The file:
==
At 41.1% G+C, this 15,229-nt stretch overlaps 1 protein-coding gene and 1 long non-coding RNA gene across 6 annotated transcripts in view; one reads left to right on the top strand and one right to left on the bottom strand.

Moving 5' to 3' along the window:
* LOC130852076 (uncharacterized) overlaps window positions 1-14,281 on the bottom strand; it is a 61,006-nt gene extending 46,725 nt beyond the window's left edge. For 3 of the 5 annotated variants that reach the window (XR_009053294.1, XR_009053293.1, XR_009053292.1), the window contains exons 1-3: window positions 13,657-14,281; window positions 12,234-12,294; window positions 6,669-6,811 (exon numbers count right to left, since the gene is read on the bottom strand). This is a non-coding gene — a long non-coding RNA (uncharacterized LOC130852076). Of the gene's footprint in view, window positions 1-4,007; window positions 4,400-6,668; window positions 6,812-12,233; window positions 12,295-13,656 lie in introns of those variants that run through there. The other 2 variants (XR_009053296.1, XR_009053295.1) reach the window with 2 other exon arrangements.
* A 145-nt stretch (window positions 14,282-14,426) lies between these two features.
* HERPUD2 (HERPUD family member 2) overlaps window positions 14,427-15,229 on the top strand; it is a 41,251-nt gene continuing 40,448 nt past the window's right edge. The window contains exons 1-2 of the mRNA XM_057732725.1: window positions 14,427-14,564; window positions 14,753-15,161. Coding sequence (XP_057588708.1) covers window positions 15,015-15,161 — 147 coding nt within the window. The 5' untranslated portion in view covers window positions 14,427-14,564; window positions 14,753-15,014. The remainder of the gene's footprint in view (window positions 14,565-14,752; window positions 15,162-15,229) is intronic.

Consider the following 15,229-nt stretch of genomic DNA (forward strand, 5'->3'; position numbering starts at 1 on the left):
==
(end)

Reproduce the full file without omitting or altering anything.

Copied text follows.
At 41.1% G+C, this 15,229-nt stretch overlaps 1 protein-coding gene and 1 long non-coding RNA gene across 6 annotated transcripts in view; one reads left to right on the top strand and one right to left on the bottom strand.

Moving 5' to 3' along the window:
* LOC130852076 (uncharacterized) overlaps window positions 1-14,281 on the bottom strand; it is a 61,006-nt gene extending 46,725 nt beyond the window's left edge. For 3 of the 5 annotated variants that reach the window (XR_009053294.1, XR_009053293.1, XR_009053292.1), the window contains exons 1-3: window positions 13,657-14,281; window positions 12,234-12,294; window positions 6,669-6,811 (exon numbers count right to left, since the gene is read on the bottom strand). This is a non-coding gene — a long non-coding RNA (uncharacterized LOC130852076). Of the gene's footprint in view, window positions 1-4,007; window positions 4,400-6,668; window positions 6,812-12,233; window positions 12,295-13,656 lie in introns of those variants that run through there. The other 2 variants (XR_009053296.1, XR_009053295.1) reach the window with 2 other exon arrangements.
* A 145-nt stretch (window positions 14,282-14,426) lies between these two features.
* HERPUD2 (HERPUD family member 2) overlaps window positions 14,427-15,229 on the top strand; it is a 41,251-nt gene continuing 40,448 nt past the window's right edge. The window contains exons 1-2 of the mRNA XM_057732725.1: window positions 14,427-14,564; window positions 14,753-15,161. Coding sequence (XP_057588708.1) covers window positions 15,015-15,161 — 147 coding nt within the window. The 5' untranslated portion in view covers window positions 14,427-14,564; window positions 14,753-15,014. The remainder of the gene's footprint in view (window positions 14,565-14,752; window positions 15,162-15,229) is intronic.

Consider the following 15,229-nt stretch of genomic DNA (forward strand, 5'->3'; position numbering starts at 1 on the left):